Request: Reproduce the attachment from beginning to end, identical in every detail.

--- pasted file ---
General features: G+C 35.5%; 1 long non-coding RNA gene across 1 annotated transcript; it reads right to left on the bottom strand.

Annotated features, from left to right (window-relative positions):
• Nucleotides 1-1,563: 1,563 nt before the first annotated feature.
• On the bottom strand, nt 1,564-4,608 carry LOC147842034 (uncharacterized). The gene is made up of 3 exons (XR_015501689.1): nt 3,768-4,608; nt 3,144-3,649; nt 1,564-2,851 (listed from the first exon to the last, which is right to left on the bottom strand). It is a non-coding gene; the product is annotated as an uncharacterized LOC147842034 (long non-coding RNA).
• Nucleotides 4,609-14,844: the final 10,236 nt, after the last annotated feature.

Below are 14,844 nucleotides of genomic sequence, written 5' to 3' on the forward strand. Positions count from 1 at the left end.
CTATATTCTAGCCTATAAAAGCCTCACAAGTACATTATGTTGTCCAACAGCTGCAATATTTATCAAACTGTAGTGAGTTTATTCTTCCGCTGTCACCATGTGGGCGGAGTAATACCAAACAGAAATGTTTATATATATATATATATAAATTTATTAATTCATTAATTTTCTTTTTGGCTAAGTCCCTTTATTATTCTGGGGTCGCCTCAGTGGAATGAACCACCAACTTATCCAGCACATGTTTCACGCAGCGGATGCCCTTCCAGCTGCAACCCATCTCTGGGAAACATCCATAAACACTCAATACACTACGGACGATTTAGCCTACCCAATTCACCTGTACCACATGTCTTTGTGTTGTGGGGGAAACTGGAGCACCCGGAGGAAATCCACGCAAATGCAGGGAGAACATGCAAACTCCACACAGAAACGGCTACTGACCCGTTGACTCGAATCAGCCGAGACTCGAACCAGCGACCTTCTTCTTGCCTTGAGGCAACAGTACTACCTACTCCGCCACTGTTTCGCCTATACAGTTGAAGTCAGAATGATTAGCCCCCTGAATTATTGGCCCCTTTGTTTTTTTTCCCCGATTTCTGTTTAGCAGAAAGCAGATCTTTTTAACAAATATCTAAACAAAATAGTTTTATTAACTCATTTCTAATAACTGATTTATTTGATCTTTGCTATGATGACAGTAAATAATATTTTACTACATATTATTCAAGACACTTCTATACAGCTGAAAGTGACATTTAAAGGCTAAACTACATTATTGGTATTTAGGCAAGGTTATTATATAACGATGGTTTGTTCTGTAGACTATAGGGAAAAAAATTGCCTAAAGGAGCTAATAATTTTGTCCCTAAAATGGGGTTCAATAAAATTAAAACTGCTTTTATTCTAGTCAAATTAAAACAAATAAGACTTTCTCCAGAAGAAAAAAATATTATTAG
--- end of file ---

General features: G+C 35.5%; 1 long non-coding RNA gene across 1 annotated transcript; it reads right to left on the bottom strand.

Annotated features, from left to right (window-relative positions):
• Nucleotides 1-1,563: 1,563 nt before the first annotated feature.
• On the bottom strand, nt 1,564-4,608 carry LOC147842034 (uncharacterized). The gene is made up of 3 exons (XR_015501689.1): nt 3,768-4,608; nt 3,144-3,649; nt 1,564-2,851 (listed from the first exon to the last, which is right to left on the bottom strand). It is a non-coding gene; the product is annotated as an uncharacterized LOC147842034 (long non-coding RNA).
• Nucleotides 4,609-14,844: the final 10,236 nt, after the last annotated feature.

Below are 14,844 nucleotides of genomic sequence, written 5' to 3' on the forward strand. Positions count from 1 at the left end.
CTATATTCTAGCCTATAAAAGCCTCACAAGTACATTATGTTGTCCAACAGCTGCAATATTTATCAAACTGTAGTGAGTTTATTCTTCCGCTGTCACCATGTGGGCGGAGTAATACCAAACAGAAATGTTTATATATATATATATATAAATTTATTAATTCATTAATTTTCTTTTTGGCTAAGTCCCTTTATTATTCTGGGGTCGCCTCAGTGGAATGAACCACCAACTTATCCAGCACATGTTTCACGCAGCGGATGCCCTTCCAGCTGCAACCCATCTCTGGGAAACATCCATAAACACTCAATACACTACGGACGATTTAGCCTACCCAATTCACCTGTACCACATGTCTTTGTGTTGTGGGGGAAACTGGAGCACCCGGAGGAAATCCACGCAAATGCAGGGAGAACATGCAAACTCCACACAGAAACGGCTACTGACCCGTTGACTCGAATCAGCCGAGACTCGAACCAGCGACCTTCTTCTTGCCTTGAGGCAACAGTACTACCTACTCCGCCACTGTTTCGCCTATACAGTTGAAGTCAGAATGATTAGCCCCCTGAATTATTGGCCCCTTTGTTTTTTTTCCCCGATTTCTGTTTAGCAGAAAGCAGATCTTTTTAACAAATATCTAAACAAAATAGTTTTATTAACTCATTTCTAATAACTGATTTATTTGATCTTTGCTATGATGACAGTAAATAATATTTTACTACATATTATTCAAGACACTTCTATACAGCTGAAAGTGACATTTAAAGGCTAAACTACATTATTGGTATTTAGGCAAGGTTATTATATAACGATGGTTTGTTCTGTAGACTATAGGGAAAAAAATTGCCTAAAGGAGCTAATAATTTTGTCCCTAAAATGGGGTTCAATAAAATTAAAACTGCTTTTATTCTAGTCAAATTAAAACAAATAAGACTTTCTCCAGAAGAAAAAAATATTATTAG